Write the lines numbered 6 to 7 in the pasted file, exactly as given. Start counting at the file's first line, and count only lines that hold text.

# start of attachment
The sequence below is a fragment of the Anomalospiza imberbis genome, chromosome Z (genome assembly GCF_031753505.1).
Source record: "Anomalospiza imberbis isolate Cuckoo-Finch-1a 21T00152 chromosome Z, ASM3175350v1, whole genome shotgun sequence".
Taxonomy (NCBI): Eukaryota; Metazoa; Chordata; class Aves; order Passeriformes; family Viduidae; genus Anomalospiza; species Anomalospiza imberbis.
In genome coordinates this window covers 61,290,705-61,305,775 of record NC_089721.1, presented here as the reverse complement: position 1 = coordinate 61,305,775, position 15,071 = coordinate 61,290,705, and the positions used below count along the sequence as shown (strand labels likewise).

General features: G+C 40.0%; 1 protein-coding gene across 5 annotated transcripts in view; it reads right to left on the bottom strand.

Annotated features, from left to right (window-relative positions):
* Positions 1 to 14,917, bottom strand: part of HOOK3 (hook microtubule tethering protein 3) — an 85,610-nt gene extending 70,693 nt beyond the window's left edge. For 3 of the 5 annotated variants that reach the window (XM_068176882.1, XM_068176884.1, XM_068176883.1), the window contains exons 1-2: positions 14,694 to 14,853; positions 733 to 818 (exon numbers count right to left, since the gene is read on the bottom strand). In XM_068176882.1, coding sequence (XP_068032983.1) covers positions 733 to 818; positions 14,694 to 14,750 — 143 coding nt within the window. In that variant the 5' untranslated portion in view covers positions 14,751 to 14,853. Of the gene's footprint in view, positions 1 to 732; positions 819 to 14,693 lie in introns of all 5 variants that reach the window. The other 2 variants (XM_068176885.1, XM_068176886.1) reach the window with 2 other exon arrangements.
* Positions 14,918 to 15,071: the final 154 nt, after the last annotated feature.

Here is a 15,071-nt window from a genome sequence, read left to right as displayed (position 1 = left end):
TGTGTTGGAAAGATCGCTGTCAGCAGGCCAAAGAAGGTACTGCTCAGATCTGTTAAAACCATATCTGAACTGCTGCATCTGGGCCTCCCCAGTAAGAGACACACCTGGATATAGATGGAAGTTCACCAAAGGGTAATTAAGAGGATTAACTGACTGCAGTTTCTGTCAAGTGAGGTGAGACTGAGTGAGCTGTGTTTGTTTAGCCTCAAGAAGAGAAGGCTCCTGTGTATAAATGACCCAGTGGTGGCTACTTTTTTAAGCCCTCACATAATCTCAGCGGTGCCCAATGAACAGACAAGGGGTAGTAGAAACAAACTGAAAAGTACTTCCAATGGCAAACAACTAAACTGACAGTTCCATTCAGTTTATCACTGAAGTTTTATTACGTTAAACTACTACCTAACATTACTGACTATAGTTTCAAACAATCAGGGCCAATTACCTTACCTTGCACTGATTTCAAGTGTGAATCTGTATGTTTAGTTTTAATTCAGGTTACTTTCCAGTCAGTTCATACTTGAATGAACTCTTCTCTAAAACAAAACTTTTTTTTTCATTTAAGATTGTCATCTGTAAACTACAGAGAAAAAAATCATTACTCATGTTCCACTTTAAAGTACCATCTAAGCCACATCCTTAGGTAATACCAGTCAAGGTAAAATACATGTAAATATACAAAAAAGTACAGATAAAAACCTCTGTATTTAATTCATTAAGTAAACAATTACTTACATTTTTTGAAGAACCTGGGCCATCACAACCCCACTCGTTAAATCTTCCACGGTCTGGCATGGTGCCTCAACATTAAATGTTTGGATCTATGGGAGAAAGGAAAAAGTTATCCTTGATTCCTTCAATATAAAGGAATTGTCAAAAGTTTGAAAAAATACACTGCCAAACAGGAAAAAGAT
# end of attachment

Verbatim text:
Annotated features, from left to right (window-relative positions):
* Positions 1 to 14,917, bottom strand: part of HOOK3 (hook microtubule tethering protein 3) — an 85,610-nt gene extending 70,693 nt beyond the window's left edge. For 3 of the 5 annotated variants that reach the window (XM_068176882.1, XM_068176884.1, XM_068176883.1), the window contains exons 1-2: positions 14,694 to 14,853; positions 733 to 818 (exon numbers count right to left, since the gene is read on the bottom strand). In XM_068176882.1, coding sequence (XP_068032983.1) covers positions 733 to 818; positions 14,694 to 14,750 — 143 coding nt within the window. In that variant the 5' untranslated portion in view covers positions 14,751 to 14,853. Of the gene's footprint in view, positions 1 to 732; positions 819 to 14,693 lie in introns of all 5 variants that reach the window. The other 2 variants (XM_068176885.1, XM_068176886.1) reach the window with 2 other exon arrangements.